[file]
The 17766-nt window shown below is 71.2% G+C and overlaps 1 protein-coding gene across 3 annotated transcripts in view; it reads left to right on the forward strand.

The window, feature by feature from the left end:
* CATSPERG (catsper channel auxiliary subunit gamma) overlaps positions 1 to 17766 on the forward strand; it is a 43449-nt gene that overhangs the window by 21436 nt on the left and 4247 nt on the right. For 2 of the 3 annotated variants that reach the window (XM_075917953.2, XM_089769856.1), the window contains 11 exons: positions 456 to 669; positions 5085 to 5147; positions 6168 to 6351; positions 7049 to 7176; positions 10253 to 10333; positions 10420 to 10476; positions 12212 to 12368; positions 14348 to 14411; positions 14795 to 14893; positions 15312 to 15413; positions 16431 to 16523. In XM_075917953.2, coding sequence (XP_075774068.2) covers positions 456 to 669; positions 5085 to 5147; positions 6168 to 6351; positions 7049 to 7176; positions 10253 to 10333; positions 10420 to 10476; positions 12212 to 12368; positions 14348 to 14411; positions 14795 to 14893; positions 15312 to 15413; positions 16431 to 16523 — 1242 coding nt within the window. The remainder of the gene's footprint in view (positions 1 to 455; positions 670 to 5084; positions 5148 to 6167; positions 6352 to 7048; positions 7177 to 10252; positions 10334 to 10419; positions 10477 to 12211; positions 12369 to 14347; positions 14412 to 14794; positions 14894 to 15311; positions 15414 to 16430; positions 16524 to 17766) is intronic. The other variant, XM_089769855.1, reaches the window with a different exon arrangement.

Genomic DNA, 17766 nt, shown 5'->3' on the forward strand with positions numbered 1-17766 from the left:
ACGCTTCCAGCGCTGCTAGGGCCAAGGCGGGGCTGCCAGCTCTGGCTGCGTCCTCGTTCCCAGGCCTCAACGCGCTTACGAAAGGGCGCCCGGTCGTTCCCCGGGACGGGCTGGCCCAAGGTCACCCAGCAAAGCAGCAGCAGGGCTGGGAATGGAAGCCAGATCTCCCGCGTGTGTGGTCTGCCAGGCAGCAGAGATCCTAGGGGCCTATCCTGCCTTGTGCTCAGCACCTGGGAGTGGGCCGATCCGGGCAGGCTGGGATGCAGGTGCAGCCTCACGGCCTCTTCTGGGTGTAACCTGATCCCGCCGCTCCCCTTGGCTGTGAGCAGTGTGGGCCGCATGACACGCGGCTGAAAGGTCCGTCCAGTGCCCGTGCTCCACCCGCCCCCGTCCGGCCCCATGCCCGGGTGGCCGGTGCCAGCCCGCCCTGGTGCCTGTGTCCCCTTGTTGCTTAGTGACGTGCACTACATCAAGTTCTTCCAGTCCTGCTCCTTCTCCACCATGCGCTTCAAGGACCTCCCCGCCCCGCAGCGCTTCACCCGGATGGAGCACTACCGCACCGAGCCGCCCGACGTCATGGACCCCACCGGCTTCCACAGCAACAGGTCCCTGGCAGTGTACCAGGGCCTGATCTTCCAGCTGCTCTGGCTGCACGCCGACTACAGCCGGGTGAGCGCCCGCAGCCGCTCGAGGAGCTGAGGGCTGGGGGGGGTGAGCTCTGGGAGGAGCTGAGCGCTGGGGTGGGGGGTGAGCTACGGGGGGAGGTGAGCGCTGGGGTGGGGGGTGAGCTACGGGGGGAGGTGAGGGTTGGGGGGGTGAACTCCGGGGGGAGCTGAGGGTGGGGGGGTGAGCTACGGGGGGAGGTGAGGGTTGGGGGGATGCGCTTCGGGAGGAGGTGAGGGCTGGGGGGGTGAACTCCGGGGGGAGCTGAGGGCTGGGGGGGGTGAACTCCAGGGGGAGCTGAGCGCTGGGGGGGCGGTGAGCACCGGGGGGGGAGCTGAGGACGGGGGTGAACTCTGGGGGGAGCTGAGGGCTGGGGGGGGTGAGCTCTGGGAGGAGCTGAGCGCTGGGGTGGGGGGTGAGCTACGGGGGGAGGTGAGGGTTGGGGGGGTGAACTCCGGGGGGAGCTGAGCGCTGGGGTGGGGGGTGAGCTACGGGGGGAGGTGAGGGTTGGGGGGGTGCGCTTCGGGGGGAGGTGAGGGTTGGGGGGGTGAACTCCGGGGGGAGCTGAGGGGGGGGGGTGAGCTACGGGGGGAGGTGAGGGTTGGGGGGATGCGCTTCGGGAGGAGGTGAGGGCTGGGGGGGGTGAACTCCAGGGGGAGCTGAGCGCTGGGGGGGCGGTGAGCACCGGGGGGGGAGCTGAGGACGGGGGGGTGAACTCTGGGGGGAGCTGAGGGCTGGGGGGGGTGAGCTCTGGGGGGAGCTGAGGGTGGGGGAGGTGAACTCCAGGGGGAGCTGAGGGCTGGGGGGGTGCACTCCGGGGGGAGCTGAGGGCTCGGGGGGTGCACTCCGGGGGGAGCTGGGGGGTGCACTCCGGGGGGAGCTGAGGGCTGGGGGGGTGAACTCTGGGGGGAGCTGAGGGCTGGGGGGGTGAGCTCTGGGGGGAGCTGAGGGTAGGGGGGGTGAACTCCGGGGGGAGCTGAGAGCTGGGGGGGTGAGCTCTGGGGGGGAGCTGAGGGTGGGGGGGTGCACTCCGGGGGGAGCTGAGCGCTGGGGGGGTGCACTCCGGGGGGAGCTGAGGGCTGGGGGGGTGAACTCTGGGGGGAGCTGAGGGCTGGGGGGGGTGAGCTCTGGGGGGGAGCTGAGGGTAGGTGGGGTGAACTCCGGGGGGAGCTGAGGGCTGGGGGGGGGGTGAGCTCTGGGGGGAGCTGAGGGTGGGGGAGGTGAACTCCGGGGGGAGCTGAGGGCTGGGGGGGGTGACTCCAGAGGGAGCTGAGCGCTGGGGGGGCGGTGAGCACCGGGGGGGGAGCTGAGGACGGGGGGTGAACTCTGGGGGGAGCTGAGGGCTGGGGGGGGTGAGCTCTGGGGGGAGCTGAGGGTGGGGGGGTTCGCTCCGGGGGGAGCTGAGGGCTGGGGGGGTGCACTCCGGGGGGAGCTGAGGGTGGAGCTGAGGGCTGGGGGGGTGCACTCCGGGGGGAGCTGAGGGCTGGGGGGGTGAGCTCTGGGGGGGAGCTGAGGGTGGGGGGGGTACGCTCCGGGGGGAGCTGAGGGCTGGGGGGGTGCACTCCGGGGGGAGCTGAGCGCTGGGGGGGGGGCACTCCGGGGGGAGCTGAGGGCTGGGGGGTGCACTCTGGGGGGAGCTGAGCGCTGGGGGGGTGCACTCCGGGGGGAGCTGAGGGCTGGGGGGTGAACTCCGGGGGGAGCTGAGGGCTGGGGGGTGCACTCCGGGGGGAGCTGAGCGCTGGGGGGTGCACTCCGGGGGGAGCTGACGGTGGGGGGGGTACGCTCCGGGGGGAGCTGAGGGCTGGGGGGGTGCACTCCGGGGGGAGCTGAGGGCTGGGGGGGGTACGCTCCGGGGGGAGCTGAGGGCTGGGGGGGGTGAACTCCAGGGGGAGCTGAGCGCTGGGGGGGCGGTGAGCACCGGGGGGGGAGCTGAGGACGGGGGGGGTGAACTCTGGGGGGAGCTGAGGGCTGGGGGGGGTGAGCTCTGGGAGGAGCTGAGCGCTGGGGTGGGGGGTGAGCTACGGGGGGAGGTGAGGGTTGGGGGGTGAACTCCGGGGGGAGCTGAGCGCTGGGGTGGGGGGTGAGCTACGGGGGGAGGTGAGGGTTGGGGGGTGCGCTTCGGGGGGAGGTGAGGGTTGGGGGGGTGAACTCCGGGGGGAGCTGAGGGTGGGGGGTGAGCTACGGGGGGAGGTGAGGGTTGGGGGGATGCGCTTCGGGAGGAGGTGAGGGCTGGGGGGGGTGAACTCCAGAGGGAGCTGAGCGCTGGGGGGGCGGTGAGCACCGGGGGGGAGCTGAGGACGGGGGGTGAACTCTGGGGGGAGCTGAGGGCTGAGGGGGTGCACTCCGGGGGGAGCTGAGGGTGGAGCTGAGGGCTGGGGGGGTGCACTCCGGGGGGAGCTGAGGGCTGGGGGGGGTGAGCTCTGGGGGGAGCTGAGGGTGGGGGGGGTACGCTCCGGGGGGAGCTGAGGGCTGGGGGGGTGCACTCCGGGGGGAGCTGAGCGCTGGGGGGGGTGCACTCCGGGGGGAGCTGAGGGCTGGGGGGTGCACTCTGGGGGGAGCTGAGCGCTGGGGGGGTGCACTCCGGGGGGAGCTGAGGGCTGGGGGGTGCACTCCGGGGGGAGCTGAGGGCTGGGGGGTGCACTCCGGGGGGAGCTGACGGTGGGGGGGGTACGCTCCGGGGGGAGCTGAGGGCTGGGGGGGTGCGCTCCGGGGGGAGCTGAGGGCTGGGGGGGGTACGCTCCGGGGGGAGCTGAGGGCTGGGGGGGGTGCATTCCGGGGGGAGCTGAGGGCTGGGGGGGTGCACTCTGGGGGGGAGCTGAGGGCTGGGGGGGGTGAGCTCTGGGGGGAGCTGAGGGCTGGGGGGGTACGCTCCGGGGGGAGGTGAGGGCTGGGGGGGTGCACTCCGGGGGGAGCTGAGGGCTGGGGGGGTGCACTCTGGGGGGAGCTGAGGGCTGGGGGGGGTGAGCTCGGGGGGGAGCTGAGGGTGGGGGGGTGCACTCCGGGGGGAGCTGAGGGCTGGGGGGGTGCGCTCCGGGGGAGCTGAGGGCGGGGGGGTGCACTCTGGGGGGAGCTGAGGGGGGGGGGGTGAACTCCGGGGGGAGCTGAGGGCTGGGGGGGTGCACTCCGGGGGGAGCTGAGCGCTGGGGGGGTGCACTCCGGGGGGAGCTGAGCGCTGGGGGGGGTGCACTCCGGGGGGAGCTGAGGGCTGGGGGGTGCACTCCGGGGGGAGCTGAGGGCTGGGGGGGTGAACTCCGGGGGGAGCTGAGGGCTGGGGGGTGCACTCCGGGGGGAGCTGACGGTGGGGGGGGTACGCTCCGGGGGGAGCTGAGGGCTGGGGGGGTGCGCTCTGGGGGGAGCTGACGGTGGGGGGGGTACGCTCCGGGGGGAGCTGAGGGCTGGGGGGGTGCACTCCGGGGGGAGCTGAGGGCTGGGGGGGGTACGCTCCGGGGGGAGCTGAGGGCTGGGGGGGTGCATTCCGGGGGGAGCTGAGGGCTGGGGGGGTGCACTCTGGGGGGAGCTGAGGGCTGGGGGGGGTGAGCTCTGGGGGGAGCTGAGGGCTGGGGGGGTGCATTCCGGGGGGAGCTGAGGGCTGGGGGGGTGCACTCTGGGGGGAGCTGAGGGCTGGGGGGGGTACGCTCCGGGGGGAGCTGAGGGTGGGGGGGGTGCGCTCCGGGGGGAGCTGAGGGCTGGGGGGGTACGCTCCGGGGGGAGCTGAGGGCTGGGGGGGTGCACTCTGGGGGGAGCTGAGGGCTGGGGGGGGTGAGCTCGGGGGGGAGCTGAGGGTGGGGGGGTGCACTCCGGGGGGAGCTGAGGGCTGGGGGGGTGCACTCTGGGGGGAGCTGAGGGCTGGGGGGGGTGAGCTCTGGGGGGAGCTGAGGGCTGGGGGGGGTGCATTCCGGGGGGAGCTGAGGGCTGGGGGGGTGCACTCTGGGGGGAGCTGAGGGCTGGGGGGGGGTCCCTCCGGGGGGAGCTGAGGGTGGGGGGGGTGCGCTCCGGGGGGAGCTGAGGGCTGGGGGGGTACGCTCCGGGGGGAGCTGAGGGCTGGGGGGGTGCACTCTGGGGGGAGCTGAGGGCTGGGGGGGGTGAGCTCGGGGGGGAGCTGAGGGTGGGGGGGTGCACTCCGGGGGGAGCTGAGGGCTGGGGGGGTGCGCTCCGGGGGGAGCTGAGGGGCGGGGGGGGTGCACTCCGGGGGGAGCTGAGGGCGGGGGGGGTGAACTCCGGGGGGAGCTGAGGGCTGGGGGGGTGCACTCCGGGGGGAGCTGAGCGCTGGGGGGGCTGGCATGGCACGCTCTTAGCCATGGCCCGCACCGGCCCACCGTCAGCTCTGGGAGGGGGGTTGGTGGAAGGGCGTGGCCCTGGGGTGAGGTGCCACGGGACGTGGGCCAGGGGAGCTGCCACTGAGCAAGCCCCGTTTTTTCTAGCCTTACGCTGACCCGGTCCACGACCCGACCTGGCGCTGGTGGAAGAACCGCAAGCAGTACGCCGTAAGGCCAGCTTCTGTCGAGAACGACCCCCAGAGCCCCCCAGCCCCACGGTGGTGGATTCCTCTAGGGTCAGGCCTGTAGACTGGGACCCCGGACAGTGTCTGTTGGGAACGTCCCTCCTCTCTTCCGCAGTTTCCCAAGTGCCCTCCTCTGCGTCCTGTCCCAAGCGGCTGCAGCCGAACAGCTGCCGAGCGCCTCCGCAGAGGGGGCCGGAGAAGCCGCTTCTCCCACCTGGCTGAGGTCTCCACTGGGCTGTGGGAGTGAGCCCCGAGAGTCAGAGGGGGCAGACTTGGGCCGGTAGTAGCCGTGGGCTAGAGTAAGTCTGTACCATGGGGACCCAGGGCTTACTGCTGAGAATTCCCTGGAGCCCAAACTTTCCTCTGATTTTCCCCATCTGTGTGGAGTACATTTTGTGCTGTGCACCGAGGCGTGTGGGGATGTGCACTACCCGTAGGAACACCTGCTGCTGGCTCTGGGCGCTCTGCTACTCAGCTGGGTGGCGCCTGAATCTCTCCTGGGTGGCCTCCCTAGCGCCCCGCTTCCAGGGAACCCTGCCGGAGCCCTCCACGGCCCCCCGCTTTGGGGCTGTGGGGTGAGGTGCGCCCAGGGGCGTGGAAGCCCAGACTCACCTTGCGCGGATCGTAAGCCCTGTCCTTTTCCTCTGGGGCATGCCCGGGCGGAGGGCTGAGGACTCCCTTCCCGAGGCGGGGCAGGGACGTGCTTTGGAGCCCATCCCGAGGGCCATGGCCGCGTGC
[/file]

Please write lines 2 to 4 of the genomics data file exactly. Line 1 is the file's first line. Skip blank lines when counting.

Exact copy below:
The window, feature by feature from the left end:
* CATSPERG (catsper channel auxiliary subunit gamma) overlaps positions 1 to 17766 on the forward strand; it is a 43449-nt gene that overhangs the window by 21436 nt on the left and 4247 nt on the right. For 2 of the 3 annotated variants that reach the window (XM_075917953.2, XM_089769856.1), the window contains 11 exons: positions 456 to 669; positions 5085 to 5147; positions 6168 to 6351; positions 7049 to 7176; positions 10253 to 10333; positions 10420 to 10476; positions 12212 to 12368; positions 14348 to 14411; positions 14795 to 14893; positions 15312 to 15413; positions 16431 to 16523. In XM_075917953.2, coding sequence (XP_075774068.2) covers positions 456 to 669; positions 5085 to 5147; positions 6168 to 6351; positions 7049 to 7176; positions 10253 to 10333; positions 10420 to 10476; positions 12212 to 12368; positions 14348 to 14411; positions 14795 to 14893; positions 15312 to 15413; positions 16431 to 16523 — 1242 coding nt within the window. The remainder of the gene's footprint in view (positions 1 to 455; positions 670 to 5084; positions 5148 to 6167; positions 6352 to 7048; positions 7177 to 10252; positions 10334 to 10419; positions 10477 to 12211; positions 12369 to 14347; positions 14412 to 14794; positions 14894 to 15311; positions 15414 to 16430; positions 16524 to 17766) is intronic. The other variant, XM_089769855.1, reaches the window with a different exon arrangement.

Genomic DNA, 17766 nt, shown 5'->3' on the forward strand with positions numbered 1-17766 from the left: